Americans put away their wallets
As economy generates fewer jobs than expected, consumer spending and confidence are down.
NEW YORK — Maybe it was the high gasoline prices, maybe the cool weather. Whatever the reason, consumers seem to have slowed down their buying last month - a trend that, if it continues, could have an adverse effect on the economy.
In fact, some economists believe the consumer pause is already acting as something of a brake on the economy, even as the Federal Reserve Board begins to tighten.
"We are slowing down a little bit," says Paul Kasriel, an economist at Northern Trust Company in Chicago. "But, as far as we can tell, there is no indication the economy is falling off a cliff."
In what may be a sign of a slowing economy, the Labor Department reported last Friday that the economy generated only 112,000 new jobs in June, down from 235,000 in May. This may be one reason why more Americans in surveys continue to say jobs are harder to find. As consumers feel more confident about the job market, they are more willing to spend.
What happens to consumers is important to the economy, since consumption represents about two-thirds of economic activity. Over the past two years, the consumer has helped to keep the economy moving while business investment has lagged. Any significant slowdown in consumer spending would be considered a bad sign for the economy.
"If consumer spending suffers, business spending is not big enough to pick up the slack," says Sung Won Sohn, chief economist at Wells Fargo Banks in Minneapolis. "Consumer spending must be maintained at a reasonable pace."
Economists warn that consumer spending ebbs and flows, and looking at it over a short term may be misleading. "It would take a dramatic slowdown to derail the economy," says Stuart Hoffman, chief economist at PNC Financial Services Group in Pittsburgh.
Lack of consumer enthusiasm is particularly pronounced in car lots and some chain stores, such as Wal-Mart and Target. Economists think some of the slowdown may be related to higher gasoline prices, which could cause consumers to be less than enthusiastic about gas guzzlers.
The higher gas prices may have also kept some people from making trips to the mall, which could account for why companies such as Wal-Mart are seeing slower sales. "People are spending, but it's at the BP or Shell station," Mr. Kasriel says.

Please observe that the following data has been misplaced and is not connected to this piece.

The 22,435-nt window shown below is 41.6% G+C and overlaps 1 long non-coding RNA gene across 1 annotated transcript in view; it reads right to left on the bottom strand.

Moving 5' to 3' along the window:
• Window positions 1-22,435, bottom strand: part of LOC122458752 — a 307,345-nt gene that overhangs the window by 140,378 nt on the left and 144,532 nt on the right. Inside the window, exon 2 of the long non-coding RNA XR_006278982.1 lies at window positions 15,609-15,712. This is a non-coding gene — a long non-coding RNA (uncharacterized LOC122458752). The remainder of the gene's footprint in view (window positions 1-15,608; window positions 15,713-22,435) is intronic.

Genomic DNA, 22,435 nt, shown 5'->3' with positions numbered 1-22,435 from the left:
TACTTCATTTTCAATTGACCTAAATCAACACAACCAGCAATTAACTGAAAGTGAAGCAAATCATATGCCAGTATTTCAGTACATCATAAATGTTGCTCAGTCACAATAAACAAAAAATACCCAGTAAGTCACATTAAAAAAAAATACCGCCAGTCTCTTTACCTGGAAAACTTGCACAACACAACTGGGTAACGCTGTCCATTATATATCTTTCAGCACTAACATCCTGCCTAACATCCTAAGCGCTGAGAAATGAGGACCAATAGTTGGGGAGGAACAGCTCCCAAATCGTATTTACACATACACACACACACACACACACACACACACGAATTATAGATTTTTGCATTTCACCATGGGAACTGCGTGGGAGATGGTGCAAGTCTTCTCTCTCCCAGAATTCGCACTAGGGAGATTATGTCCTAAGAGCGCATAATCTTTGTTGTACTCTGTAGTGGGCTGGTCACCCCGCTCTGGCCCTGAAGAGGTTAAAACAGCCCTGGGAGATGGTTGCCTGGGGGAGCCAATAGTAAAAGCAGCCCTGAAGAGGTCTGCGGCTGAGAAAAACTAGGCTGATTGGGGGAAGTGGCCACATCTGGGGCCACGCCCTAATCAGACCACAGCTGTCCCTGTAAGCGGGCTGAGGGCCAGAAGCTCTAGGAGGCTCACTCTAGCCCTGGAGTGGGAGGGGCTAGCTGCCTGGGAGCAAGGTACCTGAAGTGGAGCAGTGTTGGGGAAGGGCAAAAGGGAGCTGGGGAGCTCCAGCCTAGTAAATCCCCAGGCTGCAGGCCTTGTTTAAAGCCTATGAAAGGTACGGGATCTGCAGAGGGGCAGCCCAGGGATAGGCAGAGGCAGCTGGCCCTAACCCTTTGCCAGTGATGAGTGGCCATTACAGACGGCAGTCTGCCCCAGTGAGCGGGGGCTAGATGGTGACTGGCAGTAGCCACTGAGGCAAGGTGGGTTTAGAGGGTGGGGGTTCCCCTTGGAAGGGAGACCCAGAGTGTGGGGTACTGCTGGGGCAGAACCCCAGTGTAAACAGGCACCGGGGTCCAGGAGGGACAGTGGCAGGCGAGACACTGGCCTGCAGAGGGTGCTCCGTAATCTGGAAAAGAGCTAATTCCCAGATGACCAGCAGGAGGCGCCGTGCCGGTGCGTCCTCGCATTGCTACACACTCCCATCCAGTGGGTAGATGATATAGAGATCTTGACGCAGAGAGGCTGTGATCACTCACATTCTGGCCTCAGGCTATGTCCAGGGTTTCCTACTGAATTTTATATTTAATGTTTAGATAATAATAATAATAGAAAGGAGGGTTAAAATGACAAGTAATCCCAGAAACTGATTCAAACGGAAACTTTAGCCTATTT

Some consumers may also start to notice the rising interest rates, which could be reflected in credit card payments. Last week, the Federal Reserve Board raised interest rates 1/4 of a percentage point. For most people this won't be a big problem, but for lower-income individuals, Mr. Sohn says, it undoubtedly will. "That's another reason why Wal-mart is suffering but the high end stores are not," he says.
Some economists think the weak auto sales and chain store sales may indicate the economy as a whole is starting to decelerate. For example, Merrill Lynch & Co. is expecting the second quarter Gross Domestic Product to slow to perhaps under 3 percent; for the second half as a whole they forecast a 3.5 percent growth rate. "We still think there will be enough demand out there, so we should grow at a descent clip," says economist Jose Rasco. "Actually, we think with all the stimulus out there it's a little disappointing we're not seeing more explosive growth."
Mr. Rasco thinks certain events may help the consumer and the economy. Commodity prices appear to have peaked - including gasoline, which has dropped to below $2 a gallon on a national basis.
Retailers say it's hard to read consumers at the moment. Although consumer confidence surveys are high, Father's Day sales in June were below expectations.
"Maybe people listened to their dads when they said, 'Don't buy me anything special, I just want to go out and play some golf,' " says Ellen Tolley of the National Retail Federation in Washington.
She thinks consumers are just taking a break from spending. "They maybe have purchased what they need and might be saving for vacations, school, or a major purchase such as a car or furniture," Ms. Tolley says. "Retailers are not panicking."
Next week, economists will get an idea of how well retailers fared over the 4th of July weekend. In surveys, 25 percent said they planned to shop over the weekend.
Linda and Douglas Cameron in Bethlehem, Pa., were not among the throngs at the mall. With two children in college, she says, "We are not spending on anything we don't have to." The relatively high price of gas is playing a part as well. "We're not making any unnecessary trips," she says, even though the price of regular gas has dropped from $2.25 a gallon to $1.77.
However, some retailers are benefiting from consumers' desires to stay close to home. One of those is Mister Ed's Elephant Museum in Orrtanna, Pa., where business is up 25 percent over last June.
"When things are bad and people are hearing about beheadings in Iraq and gas prices soaring, they go back to warm fuzzy times and try to have comfort times," says Ed Gotwalt, the owner. "My store is a white elephant, the kind of place your parents or grandparents used to go to along the side of the road."